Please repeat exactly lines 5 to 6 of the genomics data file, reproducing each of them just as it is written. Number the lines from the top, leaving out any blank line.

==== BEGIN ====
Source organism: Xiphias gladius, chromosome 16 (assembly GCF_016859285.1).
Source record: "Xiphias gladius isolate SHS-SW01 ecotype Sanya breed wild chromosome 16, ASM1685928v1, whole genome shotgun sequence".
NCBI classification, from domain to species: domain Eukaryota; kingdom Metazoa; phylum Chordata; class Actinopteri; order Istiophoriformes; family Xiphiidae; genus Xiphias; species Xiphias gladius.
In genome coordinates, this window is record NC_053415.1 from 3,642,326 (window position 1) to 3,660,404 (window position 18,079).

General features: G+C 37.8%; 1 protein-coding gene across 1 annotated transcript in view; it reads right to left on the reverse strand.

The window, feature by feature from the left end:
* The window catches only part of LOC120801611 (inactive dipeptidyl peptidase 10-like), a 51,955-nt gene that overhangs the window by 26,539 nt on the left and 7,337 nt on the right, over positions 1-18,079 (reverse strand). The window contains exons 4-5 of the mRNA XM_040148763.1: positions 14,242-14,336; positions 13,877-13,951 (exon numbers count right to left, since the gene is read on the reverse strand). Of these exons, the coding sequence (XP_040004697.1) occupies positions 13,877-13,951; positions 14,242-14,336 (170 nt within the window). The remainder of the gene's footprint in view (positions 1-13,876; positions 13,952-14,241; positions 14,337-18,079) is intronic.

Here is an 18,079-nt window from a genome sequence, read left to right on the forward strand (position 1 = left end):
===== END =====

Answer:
General features: G+C 37.8%; 1 protein-coding gene across 1 annotated transcript in view; it reads right to left on the reverse strand.

The window, feature by feature from the left end: